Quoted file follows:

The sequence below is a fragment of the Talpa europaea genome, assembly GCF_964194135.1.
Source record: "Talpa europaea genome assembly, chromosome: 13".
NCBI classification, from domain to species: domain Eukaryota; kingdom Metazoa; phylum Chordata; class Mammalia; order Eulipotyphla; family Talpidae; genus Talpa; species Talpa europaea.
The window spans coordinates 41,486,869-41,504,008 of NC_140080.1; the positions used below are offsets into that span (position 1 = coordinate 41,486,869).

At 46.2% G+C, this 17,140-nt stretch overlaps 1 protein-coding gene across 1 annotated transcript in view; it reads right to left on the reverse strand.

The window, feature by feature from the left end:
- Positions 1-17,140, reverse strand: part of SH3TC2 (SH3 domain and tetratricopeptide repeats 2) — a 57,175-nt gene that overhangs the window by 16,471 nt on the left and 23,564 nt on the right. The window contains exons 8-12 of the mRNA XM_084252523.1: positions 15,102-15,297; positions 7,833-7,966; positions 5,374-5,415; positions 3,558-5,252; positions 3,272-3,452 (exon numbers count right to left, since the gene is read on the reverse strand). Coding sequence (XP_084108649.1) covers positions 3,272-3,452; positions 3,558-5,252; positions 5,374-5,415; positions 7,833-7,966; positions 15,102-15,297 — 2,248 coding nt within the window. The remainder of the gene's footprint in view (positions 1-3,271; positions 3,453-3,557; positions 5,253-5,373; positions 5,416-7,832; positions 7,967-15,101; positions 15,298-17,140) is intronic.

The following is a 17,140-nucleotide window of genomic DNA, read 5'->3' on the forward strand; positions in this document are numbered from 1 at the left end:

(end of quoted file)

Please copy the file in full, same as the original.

The sequence below is a fragment of the Talpa europaea genome, assembly GCF_964194135.1.
Source record: "Talpa europaea genome assembly, chromosome: 13".
NCBI classification, from domain to species: domain Eukaryota; kingdom Metazoa; phylum Chordata; class Mammalia; order Eulipotyphla; family Talpidae; genus Talpa; species Talpa europaea.
The window spans coordinates 41,486,869-41,504,008 of NC_140080.1; the positions used below are offsets into that span (position 1 = coordinate 41,486,869).

At 46.2% G+C, this 17,140-nt stretch overlaps 1 protein-coding gene across 1 annotated transcript in view; it reads right to left on the reverse strand.

The window, feature by feature from the left end:
- Positions 1-17,140, reverse strand: part of SH3TC2 (SH3 domain and tetratricopeptide repeats 2) — a 57,175-nt gene that overhangs the window by 16,471 nt on the left and 23,564 nt on the right. The window contains exons 8-12 of the mRNA XM_084252523.1: positions 15,102-15,297; positions 7,833-7,966; positions 5,374-5,415; positions 3,558-5,252; positions 3,272-3,452 (exon numbers count right to left, since the gene is read on the reverse strand). Coding sequence (XP_084108649.1) covers positions 3,272-3,452; positions 3,558-5,252; positions 5,374-5,415; positions 7,833-7,966; positions 15,102-15,297 — 2,248 coding nt within the window. The remainder of the gene's footprint in view (positions 1-3,271; positions 3,453-3,557; positions 5,253-5,373; positions 5,416-7,832; positions 7,967-15,101; positions 15,298-17,140) is intronic.

The following is a 17,140-nucleotide window of genomic DNA, read 5'->3' on the forward strand; positions in this document are numbered from 1 at the left end: